Bullet note File: Kaldenbach for the
8th Biennial Conference Communicating, Remembering, Reconstructing an Interdisciplinary Conference for Low Countries Studies
Dublin, 6 - 7 January 2010.
Presentation paper on the theme: Technology-enabled learning and research in the context of Low Countries Studies.
Dutch cultural history as presented on websites and in museums:
How digital presentations allow new ways of seeking worthwhile questions, interpretations and answers.
By drs Kees Kaldenbach, independent art historian, Amsterdam.
Modern art history teachers welcome the use of various electronic and Internet sources and apply interactive techniques. Many museums have also welcomed various innovative ways of using digital technology in order to present their stories, ideas and collections.
Today I will discuss a critical assessment of several websites and of electronic ways of presenting both Dutch history and art history on the Internet and in museums.
1. A Vermeer website created by Jonathan Janson will be discussed.
2. And some highlights of another Vermeer site created by the present speaker.
3. The Rijksmuseum in Amsterdam has created a wonderful website
presenting very large .JPG images of many thousands of their prize possessions.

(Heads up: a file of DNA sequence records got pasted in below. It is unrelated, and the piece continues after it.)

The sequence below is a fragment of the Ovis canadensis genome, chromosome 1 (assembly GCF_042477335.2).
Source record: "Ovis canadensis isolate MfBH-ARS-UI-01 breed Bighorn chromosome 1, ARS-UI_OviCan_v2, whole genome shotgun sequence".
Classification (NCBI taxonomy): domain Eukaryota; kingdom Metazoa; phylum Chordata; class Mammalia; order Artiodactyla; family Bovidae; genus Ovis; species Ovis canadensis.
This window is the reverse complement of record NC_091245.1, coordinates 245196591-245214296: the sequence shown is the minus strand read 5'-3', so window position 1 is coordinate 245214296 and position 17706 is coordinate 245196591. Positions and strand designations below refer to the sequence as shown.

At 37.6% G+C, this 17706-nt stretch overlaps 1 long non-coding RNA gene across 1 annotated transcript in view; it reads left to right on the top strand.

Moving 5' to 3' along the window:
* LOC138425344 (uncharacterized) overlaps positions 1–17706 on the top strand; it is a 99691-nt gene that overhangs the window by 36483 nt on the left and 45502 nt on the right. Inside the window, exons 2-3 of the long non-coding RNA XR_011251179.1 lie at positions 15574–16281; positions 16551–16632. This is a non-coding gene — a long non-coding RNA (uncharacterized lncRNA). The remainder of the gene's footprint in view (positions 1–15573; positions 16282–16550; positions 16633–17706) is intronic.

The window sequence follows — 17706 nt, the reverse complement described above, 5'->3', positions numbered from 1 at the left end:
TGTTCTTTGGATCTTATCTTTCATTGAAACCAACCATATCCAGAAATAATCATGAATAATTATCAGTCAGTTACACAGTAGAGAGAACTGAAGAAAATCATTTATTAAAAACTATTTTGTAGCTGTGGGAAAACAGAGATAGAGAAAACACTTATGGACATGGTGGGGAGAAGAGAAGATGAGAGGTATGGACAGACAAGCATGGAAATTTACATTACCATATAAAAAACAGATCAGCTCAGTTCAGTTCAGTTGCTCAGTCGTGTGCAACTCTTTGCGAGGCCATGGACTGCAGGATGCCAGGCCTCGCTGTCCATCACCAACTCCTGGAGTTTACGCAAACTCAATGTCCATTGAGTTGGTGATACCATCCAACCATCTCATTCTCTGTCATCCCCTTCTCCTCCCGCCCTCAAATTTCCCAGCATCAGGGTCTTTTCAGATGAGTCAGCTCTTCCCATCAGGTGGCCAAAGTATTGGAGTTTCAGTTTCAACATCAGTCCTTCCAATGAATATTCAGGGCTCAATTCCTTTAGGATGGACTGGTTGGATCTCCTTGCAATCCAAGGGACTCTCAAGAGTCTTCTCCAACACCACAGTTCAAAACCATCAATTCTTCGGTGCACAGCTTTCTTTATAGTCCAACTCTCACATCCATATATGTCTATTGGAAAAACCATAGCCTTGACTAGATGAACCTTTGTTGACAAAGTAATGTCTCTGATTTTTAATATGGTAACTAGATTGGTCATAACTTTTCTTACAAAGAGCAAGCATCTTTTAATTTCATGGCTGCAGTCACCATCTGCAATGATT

4. Documents and objects as presented in the treasury of the Koninkliijke Bibliotheek, The Hague + Internet.
5. Digital presentations such as shown in the Boijmans van Beuningen Museum, Rotterdam (2007?, 2009), inside on a large projection screen, allowing sorting and re-grouping of paintings by a wave of the hand. Plus Pippi Longstocking video project.
6. The Treasury in the basement of the new Amsterdam city archives (Stadsarchief) building, Vijzelstraat, De Bazel architecture.
One may also learn from some mistakes made in the past.Example of a museum and site with potentially great possibilities for communicating historical contents and storytelling, and sadly failing in both visual elements and the quality of text elements
7. The Vermeer Centre in Delft, housed in the rebuilt Guild of St Luke building.
I propose a number of quality benchmarks for future presentations with electronic means.
A. Extensive professional knowledge as the starting point
B. Tell a limited story – a story anyone can grasp mentally and re-tell
C. Tell this brief story by using enriched means (drama, anecdote, humour, contrast, conflict, tension) and with passion.
D. Begin with a clear 'menu' so people know what they are going to get. Or can decide to walk on.
E. Awareness of the Æ- triangular relationship that exists between
1) the institution / storyteller,
2) the objective 3) the client / reader / end user.
historical event /
object / contents
Both the storyteller and the reader should be enticed to seek worthwhile questions, interpretations and answers.
The medium is the message, they say. The chosen format shapes the style of communication and therefore the communication itself.
F. Controversy => OK. It wakes people up.
G. Internet is fine, reproductions are fine but nothing beats the thrill of the REAL historic object.
Drs. Kees Kaldenbach, director
Private Art Tours
Haarlemmermeerstraat 83 hs
1058 JS Amsterdam
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tel.: 020 - 669 8119
cell: 06 - 2868 9775
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Cell phone: 00-31-6 - 2868 9775
- Last updated June 7, 2010 -
Research and copyright by Kees Kaldenbach. A full presentation is on view at www.xs4all.nl/~kalden/